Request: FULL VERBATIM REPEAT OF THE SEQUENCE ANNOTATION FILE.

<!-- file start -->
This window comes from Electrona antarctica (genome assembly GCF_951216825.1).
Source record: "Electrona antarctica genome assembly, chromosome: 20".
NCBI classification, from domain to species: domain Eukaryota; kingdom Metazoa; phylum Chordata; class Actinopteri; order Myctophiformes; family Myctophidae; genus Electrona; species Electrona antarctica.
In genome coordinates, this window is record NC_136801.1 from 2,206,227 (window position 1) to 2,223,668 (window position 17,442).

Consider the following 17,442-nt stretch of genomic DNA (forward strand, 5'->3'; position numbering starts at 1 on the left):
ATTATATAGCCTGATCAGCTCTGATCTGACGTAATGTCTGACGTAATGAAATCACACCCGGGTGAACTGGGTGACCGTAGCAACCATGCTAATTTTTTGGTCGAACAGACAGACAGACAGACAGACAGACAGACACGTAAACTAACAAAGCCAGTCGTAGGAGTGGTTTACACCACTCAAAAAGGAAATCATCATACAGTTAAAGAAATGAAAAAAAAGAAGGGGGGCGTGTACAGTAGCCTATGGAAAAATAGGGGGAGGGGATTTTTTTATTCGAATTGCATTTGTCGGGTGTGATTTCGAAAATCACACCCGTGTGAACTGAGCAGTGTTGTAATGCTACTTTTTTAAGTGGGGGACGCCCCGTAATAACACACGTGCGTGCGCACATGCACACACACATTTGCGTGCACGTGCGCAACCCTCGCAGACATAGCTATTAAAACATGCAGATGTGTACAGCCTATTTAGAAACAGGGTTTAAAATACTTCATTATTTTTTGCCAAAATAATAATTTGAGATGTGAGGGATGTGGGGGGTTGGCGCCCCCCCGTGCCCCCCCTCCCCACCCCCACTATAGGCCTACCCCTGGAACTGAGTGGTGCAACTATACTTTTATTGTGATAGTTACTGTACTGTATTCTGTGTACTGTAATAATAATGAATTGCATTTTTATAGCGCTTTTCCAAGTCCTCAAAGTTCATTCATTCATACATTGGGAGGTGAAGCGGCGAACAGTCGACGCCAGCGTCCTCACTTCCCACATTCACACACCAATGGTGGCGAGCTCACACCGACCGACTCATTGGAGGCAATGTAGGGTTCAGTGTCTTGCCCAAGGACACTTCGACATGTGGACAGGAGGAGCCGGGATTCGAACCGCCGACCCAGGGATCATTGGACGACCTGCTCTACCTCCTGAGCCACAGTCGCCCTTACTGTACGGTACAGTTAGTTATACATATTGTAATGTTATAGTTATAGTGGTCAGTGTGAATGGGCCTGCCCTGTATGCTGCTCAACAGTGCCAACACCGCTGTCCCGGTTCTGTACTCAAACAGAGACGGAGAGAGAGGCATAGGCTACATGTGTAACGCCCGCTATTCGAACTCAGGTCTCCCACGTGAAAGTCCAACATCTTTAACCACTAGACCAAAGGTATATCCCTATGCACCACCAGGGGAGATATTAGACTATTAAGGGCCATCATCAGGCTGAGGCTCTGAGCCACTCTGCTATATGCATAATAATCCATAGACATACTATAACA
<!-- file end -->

This window comes from Electrona antarctica (genome assembly GCF_951216825.1).
Source record: "Electrona antarctica genome assembly, chromosome: 20".
NCBI classification, from domain to species: domain Eukaryota; kingdom Metazoa; phylum Chordata; class Actinopteri; order Myctophiformes; family Myctophidae; genus Electrona; species Electrona antarctica.
In genome coordinates, this window is record NC_136801.1 from 2,206,227 (window position 1) to 2,223,668 (window position 17,442).

Consider the following 17,442-nt stretch of genomic DNA (forward strand, 5'->3'; position numbering starts at 1 on the left):
ATTATATAGCCTGATCAGCTCTGATCTGACGTAATGTCTGACGTAATGAAATCACACCCGGGTGAACTGGGTGACCGTAGCAACCATGCTAATTTTTTGGTCGAACAGACAGACAGACAGACAGACAGACAGACACGTAAACTAACAAAGCCAGTCGTAGGAGTGGTTTACACCACTCAAAAAGGAAATCATCATACAGTTAAAGAAATGAAAAAAAAGAAGGGGGGCGTGTACAGTAGCCTATGGAAAAATAGGGGGAGGGGATTTTTTTATTCGAATTGCATTTGTCGGGTGTGATTTCGAAAATCACACCCGTGTGAACTGAGCAGTGTTGTAATGCTACTTTTTTAAGTGGGGGACGCCCCGTAATAACACACGTGCGTGCGCACATGCACACACACATTTGCGTGCACGTGCGCAACCCTCGCAGACATAGCTATTAAAACATGCAGATGTGTACAGCCTATTTAGAAACAGGGTTTAAAATACTTCATTATTTTTTGCCAAAATAATAATTTGAGATGTGAGGGATGTGGGGGGTTGGCGCCCCCCCGTGCCCCCCCTCCCCACCCCCACTATAGGCCTACCCCTGGAACTGAGTGGTGCAACTATACTTTTATTGTGATAGTTACTGTACTGTATTCTGTGTACTGTAATAATAATGAATTGCATTTTTATAGCGCTTTTCCAAGTCCTCAAAGTTCATTCATTCATACATTGGGAGGTGAAGCGGCGAACAGTCGACGCCAGCGTCCTCACTTCCCACATTCACACACCAATGGTGGCGAGCTCACACCGACCGACTCATTGGAGGCAATGTAGGGTTCAGTGTCTTGCCCAAGGACACTTCGACATGTGGACAGGAGGAGCCGGGATTCGAACCGCCGACCCAGGGATCATTGGACGACCTGCTCTACCTCCTGAGCCACAGTCGCCCTTACTGTACGGTACAGTTAGTTATACATATTGTAATGTTATAGTTATAGTGGTCAGTGTGAATGGGCCTGCCCTGTATGCTGCTCAACAGTGCCAACACCGCTGTCCCGGTTCTGTACTCAAACAGAGACGGAGAGAGAGGCATAGGCTACATGTGTAACGCCCGCTATTCGAACTCAGGTCTCCCACGTGAAAGTCCAACATCTTTAACCACTAGACCAAAGGTATATCCCTATGCACCACCAGGGGAGATATTAGACTATTAAGGGCCATCATCAGGCTGAGGCTCTGAGCCACTCTGCTATATGCATAATAATCCATAGACATACTATAACA